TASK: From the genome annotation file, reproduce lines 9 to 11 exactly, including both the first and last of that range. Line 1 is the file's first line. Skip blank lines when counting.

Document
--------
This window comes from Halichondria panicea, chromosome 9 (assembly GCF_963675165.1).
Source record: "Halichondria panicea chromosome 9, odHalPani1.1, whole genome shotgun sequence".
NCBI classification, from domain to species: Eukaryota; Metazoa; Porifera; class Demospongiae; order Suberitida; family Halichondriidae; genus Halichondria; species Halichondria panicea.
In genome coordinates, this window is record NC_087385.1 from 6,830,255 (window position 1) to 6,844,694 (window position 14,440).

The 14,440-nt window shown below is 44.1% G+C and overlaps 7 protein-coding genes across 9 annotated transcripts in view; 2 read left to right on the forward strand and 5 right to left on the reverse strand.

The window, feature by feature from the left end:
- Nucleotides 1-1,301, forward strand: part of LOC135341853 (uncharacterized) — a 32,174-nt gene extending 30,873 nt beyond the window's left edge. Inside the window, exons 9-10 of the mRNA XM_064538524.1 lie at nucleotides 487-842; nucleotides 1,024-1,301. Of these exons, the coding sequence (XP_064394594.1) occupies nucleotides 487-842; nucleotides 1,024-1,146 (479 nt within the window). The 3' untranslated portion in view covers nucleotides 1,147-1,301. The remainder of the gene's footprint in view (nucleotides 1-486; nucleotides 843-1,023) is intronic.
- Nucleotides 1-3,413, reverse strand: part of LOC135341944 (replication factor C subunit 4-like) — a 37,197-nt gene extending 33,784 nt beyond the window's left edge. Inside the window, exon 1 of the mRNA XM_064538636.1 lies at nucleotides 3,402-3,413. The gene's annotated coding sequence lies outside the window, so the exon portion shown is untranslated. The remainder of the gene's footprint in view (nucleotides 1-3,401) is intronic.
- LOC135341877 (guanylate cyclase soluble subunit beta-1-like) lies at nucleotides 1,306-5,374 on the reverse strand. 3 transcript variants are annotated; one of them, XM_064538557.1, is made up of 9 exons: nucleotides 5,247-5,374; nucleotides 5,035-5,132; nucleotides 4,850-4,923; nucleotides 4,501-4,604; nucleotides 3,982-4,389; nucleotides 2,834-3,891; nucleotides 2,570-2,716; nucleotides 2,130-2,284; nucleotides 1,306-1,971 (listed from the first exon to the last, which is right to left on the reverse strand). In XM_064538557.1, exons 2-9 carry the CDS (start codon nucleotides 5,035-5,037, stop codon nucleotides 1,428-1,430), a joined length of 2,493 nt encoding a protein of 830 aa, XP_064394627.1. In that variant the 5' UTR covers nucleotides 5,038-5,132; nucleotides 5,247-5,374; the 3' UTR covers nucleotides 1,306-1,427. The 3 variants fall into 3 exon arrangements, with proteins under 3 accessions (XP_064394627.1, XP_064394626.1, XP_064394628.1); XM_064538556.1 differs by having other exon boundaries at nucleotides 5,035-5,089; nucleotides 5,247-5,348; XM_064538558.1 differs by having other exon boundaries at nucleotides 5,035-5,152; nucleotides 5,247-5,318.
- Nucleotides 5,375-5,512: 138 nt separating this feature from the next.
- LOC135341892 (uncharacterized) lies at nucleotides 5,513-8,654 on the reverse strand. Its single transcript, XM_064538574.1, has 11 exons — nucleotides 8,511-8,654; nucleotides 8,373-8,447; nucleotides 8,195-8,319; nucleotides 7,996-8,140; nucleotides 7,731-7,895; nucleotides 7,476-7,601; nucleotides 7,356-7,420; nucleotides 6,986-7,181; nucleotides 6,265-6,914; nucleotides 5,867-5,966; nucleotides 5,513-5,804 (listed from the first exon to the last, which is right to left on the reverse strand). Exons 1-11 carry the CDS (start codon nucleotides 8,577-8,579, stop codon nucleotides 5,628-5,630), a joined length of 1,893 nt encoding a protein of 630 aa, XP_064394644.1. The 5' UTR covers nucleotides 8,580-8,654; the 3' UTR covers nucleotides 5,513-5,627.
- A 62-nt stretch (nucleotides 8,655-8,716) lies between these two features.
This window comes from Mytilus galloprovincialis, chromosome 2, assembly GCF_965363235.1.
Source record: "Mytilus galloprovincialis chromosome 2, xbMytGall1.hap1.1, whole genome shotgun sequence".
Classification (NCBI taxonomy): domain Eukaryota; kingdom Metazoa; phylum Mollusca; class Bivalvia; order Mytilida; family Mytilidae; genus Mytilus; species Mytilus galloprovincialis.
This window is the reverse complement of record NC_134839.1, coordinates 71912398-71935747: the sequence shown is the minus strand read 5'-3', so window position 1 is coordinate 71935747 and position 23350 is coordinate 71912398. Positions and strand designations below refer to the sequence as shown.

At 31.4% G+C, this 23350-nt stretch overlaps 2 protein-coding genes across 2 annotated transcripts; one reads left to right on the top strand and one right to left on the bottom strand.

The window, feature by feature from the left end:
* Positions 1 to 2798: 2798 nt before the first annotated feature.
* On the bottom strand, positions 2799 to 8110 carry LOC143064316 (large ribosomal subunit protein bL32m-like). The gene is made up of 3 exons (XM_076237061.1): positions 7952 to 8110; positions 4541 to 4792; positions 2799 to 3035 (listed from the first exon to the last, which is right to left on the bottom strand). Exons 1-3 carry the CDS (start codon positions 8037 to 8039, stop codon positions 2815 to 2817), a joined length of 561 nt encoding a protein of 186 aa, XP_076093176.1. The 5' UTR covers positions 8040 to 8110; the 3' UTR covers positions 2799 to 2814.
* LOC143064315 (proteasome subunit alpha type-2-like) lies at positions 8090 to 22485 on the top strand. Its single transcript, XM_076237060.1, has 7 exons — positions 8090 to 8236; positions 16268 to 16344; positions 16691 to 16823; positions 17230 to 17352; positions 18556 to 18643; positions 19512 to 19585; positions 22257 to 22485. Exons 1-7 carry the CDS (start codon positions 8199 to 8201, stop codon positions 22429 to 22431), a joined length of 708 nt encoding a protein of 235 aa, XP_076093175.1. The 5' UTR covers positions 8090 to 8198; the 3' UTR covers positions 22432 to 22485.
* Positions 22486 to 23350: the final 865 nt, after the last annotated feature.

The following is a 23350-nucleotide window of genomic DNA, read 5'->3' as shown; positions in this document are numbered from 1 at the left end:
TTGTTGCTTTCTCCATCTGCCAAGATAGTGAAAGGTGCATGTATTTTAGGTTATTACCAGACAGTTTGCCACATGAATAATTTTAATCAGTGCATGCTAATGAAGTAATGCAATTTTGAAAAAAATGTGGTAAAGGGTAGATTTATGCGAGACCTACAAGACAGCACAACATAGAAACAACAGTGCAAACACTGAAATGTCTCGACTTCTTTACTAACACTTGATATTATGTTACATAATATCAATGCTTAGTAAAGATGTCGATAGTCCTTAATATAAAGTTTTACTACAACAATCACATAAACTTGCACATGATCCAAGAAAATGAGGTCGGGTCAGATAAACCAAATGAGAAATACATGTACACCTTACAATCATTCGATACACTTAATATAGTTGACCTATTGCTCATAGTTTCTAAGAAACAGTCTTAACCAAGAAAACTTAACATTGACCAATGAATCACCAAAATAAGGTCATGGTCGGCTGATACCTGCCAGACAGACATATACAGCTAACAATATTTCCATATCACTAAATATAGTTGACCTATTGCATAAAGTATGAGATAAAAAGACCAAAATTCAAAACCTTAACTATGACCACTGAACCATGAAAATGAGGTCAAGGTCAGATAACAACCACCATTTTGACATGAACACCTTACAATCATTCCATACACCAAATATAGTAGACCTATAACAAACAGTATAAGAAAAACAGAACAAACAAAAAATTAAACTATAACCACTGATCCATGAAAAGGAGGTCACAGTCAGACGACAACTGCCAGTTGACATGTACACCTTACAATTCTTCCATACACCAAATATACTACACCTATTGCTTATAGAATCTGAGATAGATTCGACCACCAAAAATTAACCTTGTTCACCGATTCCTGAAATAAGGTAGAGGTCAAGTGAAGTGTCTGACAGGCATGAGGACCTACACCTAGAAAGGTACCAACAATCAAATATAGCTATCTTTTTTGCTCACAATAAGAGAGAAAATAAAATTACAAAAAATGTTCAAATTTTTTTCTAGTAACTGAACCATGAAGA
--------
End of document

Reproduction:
- LOC135341877 (guanylate cyclase soluble subunit beta-1-like) lies at nucleotides 1,306-5,374 on the reverse strand. 3 transcript variants are annotated; one of them, XM_064538557.1, is made up of 9 exons: nucleotides 5,247-5,374; nucleotides 5,035-5,132; nucleotides 4,850-4,923; nucleotides 4,501-4,604; nucleotides 3,982-4,389; nucleotides 2,834-3,891; nucleotides 2,570-2,716; nucleotides 2,130-2,284; nucleotides 1,306-1,971 (listed from the first exon to the last, which is right to left on the reverse strand). In XM_064538557.1, exons 2-9 carry the CDS (start codon nucleotides 5,035-5,037, stop codon nucleotides 1,428-1,430), a joined length of 2,493 nt encoding a protein of 830 aa, XP_064394627.1. In that variant the 5' UTR covers nucleotides 5,038-5,132; nucleotides 5,247-5,374; the 3' UTR covers nucleotides 1,306-1,427. The 3 variants fall into 3 exon arrangements, with proteins under 3 accessions (XP_064394627.1, XP_064394626.1, XP_064394628.1); XM_064538556.1 differs by having other exon boundaries at nucleotides 5,035-5,089; nucleotides 5,247-5,348; XM_064538558.1 differs by having other exon boundaries at nucleotides 5,035-5,152; nucleotides 5,247-5,318.
- Nucleotides 5,375-5,512: 138 nt separating this feature from the next.
- LOC135341892 (uncharacterized) lies at nucleotides 5,513-8,654 on the reverse strand. Its single transcript, XM_064538574.1, has 11 exons — nucleotides 8,511-8,654; nucleotides 8,373-8,447; nucleotides 8,195-8,319; nucleotides 7,996-8,140; nucleotides 7,731-7,895; nucleotides 7,476-7,601; nucleotides 7,356-7,420; nucleotides 6,986-7,181; nucleotides 6,265-6,914; nucleotides 5,867-5,966; nucleotides 5,513-5,804 (listed from the first exon to the last, which is right to left on the reverse strand). Exons 1-11 carry the CDS (start codon nucleotides 8,577-8,579, stop codon nucleotides 5,628-5,630), a joined length of 1,893 nt encoding a protein of 630 aa, XP_064394644.1. The 5' UTR covers nucleotides 8,580-8,654; the 3' UTR covers nucleotides 5,513-5,627.